I don't really use modules except for mining ideas because I don't want a predetermined story arc. I have ideas of where things might, or would, go without PC intervention but it's all just an outline until it's revealed. Even then if it makes sense it could change if I can figure out a way to make it consistent with what's been revealed.

Which is probably why I wouldn't do Ravenloft, you know the only conclusion to the campaign is defeating Strahd or die trying.
 

Hussar

Legend
Note, there is something of a wider spectrum here between "follow the exact story" and "ignore the story completely". You can start with the basic storyline of the setting - defeat the Empire, defeat the Dragonarmies, escape Ravenloft - and still tell stories that are completely different from how the story unfolded in the actual movies/books/whatever.

Like I said, if I played in a Star Wars game, I would want to be part of the Rebel alliance (or perhaps go the other way and play the Empire) and be dealing directly with defeating the Empire. Otherwise, why am I bothering with using the Star Wars universe? To me, that's the whole point of being in Star Wars. Playing Andor would bore me to tears. I'm sorry, but, it would. While I love the show, I wouldn't want to play that as a game because nothing they do in the show will have any impact on the most important story in the setting.

Same as if I did a Knights of the Old Republic game. I simply don't care. As @bloodtide very correctly IMO says, I "only Love the story, not the setting." For me, that's 100% true.

Now, since something like Forgotten Realms doesn't really have an "iconic story", I have no problems setting any number of games there.
 

Faolyn

(she/her)
Note, there is something of a wider spectrum here between "follow the exact story" and "ignore the story completely". You can start with the basic storyline of the setting - defeat the Empire, defeat the Dragonarmies, escape Ravenloft - and still tell stories that are completely different from how the story unfolded in the actual movies/books/whatever.

Like I said, if I played in a Star Wars game, I would want to be part of the Rebel alliance (or perhaps go the other way and play the Empire) and be dealing directly with defeating the Empire. Otherwise, why am I bothering with using the Star Wars universe? To me, that's the whole point of being in Star Wars. Playing Andor would bore me to tears. I'm sorry, but, it would. While I love the show, I wouldn't want to play that as a game because nothing they do in the show will have any impact on the most important story in the setting.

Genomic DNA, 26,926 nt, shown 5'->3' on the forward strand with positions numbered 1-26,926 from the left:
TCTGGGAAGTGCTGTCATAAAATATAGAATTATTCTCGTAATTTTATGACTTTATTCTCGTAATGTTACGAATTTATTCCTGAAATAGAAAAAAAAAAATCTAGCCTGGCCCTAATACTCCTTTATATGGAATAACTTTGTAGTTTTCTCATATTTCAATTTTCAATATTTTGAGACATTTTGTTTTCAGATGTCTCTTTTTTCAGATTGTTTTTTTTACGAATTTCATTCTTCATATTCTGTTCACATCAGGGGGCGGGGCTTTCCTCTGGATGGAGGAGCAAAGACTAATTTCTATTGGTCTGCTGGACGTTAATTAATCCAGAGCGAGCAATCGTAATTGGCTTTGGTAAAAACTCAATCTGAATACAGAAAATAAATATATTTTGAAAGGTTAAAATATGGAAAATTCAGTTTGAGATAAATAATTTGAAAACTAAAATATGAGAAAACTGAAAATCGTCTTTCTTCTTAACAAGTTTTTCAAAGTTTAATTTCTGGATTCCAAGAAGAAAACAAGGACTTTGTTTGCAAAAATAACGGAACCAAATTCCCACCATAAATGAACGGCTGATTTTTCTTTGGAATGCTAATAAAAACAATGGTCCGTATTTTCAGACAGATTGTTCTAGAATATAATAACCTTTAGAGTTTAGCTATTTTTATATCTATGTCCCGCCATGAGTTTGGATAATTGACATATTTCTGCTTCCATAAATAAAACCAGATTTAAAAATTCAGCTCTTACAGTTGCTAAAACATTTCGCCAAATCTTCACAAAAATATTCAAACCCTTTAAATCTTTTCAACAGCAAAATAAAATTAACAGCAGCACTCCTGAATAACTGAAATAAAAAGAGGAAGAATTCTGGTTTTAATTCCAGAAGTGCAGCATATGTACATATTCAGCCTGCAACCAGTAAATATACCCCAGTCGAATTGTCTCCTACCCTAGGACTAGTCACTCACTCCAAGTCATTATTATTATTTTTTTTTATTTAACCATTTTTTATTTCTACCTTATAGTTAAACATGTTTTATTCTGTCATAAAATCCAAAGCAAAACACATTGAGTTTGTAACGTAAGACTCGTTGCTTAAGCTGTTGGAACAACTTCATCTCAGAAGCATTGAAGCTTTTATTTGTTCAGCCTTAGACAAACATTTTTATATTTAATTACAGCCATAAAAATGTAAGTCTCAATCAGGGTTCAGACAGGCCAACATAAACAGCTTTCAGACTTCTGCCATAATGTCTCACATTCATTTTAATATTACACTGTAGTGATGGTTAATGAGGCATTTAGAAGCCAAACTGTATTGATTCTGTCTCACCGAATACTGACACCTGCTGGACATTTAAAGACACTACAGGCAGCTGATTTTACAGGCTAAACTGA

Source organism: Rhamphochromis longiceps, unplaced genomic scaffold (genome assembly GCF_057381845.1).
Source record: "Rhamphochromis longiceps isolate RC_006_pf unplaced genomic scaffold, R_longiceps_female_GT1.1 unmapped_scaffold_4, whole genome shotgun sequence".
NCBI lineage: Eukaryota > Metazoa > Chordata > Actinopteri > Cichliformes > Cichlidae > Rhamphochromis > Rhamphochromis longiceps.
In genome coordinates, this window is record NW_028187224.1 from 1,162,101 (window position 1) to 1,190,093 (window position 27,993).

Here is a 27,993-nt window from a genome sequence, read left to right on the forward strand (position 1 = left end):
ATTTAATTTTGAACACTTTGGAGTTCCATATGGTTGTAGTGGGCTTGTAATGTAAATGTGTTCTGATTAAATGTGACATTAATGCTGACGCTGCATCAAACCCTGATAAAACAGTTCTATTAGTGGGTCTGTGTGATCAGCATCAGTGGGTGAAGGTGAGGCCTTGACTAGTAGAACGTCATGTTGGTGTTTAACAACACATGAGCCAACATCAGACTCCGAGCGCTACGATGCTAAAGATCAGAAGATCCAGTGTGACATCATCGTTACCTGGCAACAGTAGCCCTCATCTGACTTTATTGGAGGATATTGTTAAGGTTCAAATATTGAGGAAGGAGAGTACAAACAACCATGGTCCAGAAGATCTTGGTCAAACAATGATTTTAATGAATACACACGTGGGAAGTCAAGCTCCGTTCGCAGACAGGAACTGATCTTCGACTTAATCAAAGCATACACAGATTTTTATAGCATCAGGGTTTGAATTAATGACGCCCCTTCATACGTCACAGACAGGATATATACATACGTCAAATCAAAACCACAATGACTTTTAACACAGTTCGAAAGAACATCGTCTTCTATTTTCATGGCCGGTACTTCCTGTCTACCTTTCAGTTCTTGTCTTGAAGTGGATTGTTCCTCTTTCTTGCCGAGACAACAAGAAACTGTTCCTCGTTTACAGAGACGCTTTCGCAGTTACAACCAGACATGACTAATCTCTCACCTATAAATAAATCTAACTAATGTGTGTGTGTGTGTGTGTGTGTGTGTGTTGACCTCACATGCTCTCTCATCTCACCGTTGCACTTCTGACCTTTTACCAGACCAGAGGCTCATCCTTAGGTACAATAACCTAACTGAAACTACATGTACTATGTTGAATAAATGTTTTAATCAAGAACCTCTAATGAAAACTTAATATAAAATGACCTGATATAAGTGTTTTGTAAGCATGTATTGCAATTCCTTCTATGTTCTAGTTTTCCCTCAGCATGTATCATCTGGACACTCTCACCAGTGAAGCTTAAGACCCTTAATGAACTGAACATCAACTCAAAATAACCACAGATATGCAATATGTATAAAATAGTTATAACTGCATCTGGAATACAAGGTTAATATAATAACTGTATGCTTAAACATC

I get this, but I think the problem is that the players will never be the ones to truly defeat the Empire. That's always going to be Luke.

And that may be cool for some groups, even a lot of groups. After all, few people go into a CoC game thinking they can kill Cthulhu. But it's one of those things where everybody really needs to be on board being second fiddles. Or, the GM has to be willing to create an entire Alternate Universe and let the PCs try to, and maybe even succeed at, destroying the Death Star.
 


Xamnam

Loves Your Favorite Game
This is exactly why I have zero desire to play a game set in Hogwarts, Middle Earth, the Star Wars universe, etc. The story of note has been resolved, and anything I do is only going to invite comparison in my own head, because I know I'm stealing someone else's set-up work.

That said, that applies for me pretty much just to things like books and movies. Doesn't bother me at all to play in the Forgotten Realms, despite all the canonical heroics that have happened there.
 
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jdrakeh

Front Range Warlock
Honestly? For me, it depends on the story and how hard it runs roughshod over player character actions. I have, as Xamnam says above, zero interest in playing (or running) in a setting where THE story that matters has already been told or will be told by NPCs. Something like Murchad's Legacy*, however? Sign me up.